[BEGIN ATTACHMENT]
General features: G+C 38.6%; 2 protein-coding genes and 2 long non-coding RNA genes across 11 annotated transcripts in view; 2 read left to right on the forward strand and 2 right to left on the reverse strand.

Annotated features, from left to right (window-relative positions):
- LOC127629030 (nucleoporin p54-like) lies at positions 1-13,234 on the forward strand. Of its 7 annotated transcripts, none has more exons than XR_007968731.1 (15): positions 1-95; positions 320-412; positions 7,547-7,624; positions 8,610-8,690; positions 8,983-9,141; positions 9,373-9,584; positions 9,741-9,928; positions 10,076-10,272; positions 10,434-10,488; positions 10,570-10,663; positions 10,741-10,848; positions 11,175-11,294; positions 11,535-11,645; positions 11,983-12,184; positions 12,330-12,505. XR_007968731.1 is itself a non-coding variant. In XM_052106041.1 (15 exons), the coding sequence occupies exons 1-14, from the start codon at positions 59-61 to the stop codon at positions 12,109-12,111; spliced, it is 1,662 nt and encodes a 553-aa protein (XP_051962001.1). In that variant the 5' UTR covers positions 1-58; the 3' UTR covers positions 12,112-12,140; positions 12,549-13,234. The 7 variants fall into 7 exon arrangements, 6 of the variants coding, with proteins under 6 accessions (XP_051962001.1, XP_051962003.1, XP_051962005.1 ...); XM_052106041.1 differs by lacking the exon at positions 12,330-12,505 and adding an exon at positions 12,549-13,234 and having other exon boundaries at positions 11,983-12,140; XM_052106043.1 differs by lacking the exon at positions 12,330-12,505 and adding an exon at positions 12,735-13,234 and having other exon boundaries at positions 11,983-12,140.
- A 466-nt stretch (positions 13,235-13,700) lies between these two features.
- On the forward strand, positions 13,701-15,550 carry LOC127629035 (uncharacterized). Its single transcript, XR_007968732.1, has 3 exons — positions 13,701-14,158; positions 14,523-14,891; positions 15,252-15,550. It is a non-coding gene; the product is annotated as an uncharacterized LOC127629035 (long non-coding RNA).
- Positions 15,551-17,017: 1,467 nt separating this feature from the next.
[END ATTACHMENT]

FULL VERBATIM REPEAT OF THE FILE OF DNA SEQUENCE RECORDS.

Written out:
General features: G+C 38.6%; 2 protein-coding genes and 2 long non-coding RNA genes across 11 annotated transcripts in view; 2 read left to right on the forward strand and 2 right to left on the reverse strand.

Annotated features, from left to right (window-relative positions):
- LOC127629030 (nucleoporin p54-like) lies at positions 1-13,234 on the forward strand. Of its 7 annotated transcripts, none has more exons than XR_007968731.1 (15): positions 1-95; positions 320-412; positions 7,547-7,624; positions 8,610-8,690; positions 8,983-9,141; positions 9,373-9,584; positions 9,741-9,928; positions 10,076-10,272; positions 10,434-10,488; positions 10,570-10,663; positions 10,741-10,848; positions 11,175-11,294; positions 11,535-11,645; positions 11,983-12,184; positions 12,330-12,505. XR_007968731.1 is itself a non-coding variant. In XM_052106041.1 (15 exons), the coding sequence occupies exons 1-14, from the start codon at positions 59-61 to the stop codon at positions 12,109-12,111; spliced, it is 1,662 nt and encodes a 553-aa protein (XP_051962001.1). In that variant the 5' UTR covers positions 1-58; the 3' UTR covers positions 12,112-12,140; positions 12,549-13,234. The 7 variants fall into 7 exon arrangements, 6 of the variants coding, with proteins under 6 accessions (XP_051962001.1, XP_051962003.1, XP_051962005.1 ...); XM_052106041.1 differs by lacking the exon at positions 12,330-12,505 and adding an exon at positions 12,549-13,234 and having other exon boundaries at positions 11,983-12,140; XM_052106043.1 differs by lacking the exon at positions 12,330-12,505 and adding an exon at positions 12,735-13,234 and having other exon boundaries at positions 11,983-12,140.
- A 466-nt stretch (positions 13,235-13,700) lies between these two features.
- On the forward strand, positions 13,701-15,550 carry LOC127629035 (uncharacterized). Its single transcript, XR_007968732.1, has 3 exons — positions 13,701-14,158; positions 14,523-14,891; positions 15,252-15,550. It is a non-coding gene; the product is annotated as an uncharacterized LOC127629035 (long non-coding RNA).
- Positions 15,551-17,017: 1,467 nt separating this feature from the next.